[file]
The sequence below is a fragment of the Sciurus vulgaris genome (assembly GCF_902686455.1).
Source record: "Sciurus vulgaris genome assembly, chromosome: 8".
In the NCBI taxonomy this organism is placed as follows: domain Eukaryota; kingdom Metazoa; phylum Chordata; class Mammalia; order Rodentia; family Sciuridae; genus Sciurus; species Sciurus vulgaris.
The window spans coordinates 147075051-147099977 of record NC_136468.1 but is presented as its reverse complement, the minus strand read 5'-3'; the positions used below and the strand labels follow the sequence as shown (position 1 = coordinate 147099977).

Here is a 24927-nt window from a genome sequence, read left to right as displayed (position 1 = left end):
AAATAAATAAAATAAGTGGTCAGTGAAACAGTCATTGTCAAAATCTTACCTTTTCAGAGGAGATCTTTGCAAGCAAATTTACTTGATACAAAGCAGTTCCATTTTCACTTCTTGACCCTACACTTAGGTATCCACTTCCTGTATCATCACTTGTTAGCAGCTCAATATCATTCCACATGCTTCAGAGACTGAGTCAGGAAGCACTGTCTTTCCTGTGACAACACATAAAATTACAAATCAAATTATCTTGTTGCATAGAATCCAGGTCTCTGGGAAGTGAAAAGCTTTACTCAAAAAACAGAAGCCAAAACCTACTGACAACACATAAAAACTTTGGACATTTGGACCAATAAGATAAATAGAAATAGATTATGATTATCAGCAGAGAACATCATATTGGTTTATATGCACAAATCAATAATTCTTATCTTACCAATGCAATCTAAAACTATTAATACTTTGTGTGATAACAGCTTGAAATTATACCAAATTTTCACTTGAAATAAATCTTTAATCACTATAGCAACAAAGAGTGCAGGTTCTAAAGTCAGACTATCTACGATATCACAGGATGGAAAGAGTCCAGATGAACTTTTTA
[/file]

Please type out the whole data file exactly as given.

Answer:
The sequence below is a fragment of the Sciurus vulgaris genome (assembly GCF_902686455.1).
Source record: "Sciurus vulgaris genome assembly, chromosome: 8".
In the NCBI taxonomy this organism is placed as follows: domain Eukaryota; kingdom Metazoa; phylum Chordata; class Mammalia; order Rodentia; family Sciuridae; genus Sciurus; species Sciurus vulgaris.
The window spans coordinates 147075051-147099977 of record NC_136468.1 but is presented as its reverse complement, the minus strand read 5'-3'; the positions used below and the strand labels follow the sequence as shown (position 1 = coordinate 147099977).

Here is a 24927-nt window from a genome sequence, read left to right as displayed (position 1 = left end):
AAATAAATAAAATAAGTGGTCAGTGAAACAGTCATTGTCAAAATCTTACCTTTTCAGAGGAGATCTTTGCAAGCAAATTTACTTGATACAAAGCAGTTCCATTTTCACTTCTTGACCCTACACTTAGGTATCCACTTCCTGTATCATCACTTGTTAGCAGCTCAATATCATTCCACATGCTTCAGAGACTGAGTCAGGAAGCACTGTCTTTCCTGTGACAACACATAAAATTACAAATCAAATTATCTTGTTGCATAGAATCCAGGTCTCTGGGAAGTGAAAAGCTTTACTCAAAAAACAGAAGCCAAAACCTACTGACAACACATAAAAACTTTGGACATTTGGACCAATAAGATAAATAGAAATAGATTATGATTATCAGCAGAGAACATCATATTGGTTTATATGCACAAATCAATAATTCTTATCTTACCAATGCAATCTAAAACTATTAATACTTTGTGTGATAACAGCTTGAAATTATACCAAATTTTCACTTGAAATAAATCTTTAATCACTATAGCAACAAAGAGTGCAGGTTCTAAAGTCAGACTATCTACGATATCACAGGATGGAAAGAGTCCAGATGAACTTTTTA